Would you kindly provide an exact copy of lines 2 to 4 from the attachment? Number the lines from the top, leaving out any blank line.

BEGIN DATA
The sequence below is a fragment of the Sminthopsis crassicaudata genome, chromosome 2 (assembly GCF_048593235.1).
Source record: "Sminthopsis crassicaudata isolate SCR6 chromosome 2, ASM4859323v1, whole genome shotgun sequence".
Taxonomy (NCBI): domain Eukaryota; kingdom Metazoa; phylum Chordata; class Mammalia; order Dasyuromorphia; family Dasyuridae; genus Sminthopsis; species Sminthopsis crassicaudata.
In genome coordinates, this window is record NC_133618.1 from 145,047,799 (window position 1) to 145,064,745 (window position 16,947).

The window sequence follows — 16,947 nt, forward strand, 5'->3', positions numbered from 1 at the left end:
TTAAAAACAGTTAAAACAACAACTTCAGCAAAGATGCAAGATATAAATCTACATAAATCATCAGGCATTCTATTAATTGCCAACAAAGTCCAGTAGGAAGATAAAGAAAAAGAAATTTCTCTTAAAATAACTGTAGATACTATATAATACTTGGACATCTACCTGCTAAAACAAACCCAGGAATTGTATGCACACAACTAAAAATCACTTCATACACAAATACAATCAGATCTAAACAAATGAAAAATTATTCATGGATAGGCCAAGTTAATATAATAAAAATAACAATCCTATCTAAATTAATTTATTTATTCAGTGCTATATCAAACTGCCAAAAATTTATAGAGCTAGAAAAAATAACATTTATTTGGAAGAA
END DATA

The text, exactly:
Source record: "Sminthopsis crassicaudata isolate SCR6 chromosome 2, ASM4859323v1, whole genome shotgun sequence".
Taxonomy (NCBI): domain Eukaryota; kingdom Metazoa; phylum Chordata; class Mammalia; order Dasyuromorphia; family Dasyuridae; genus Sminthopsis; species Sminthopsis crassicaudata.
In genome coordinates, this window is record NC_133618.1 from 145,047,799 (window position 1) to 145,064,745 (window position 16,947).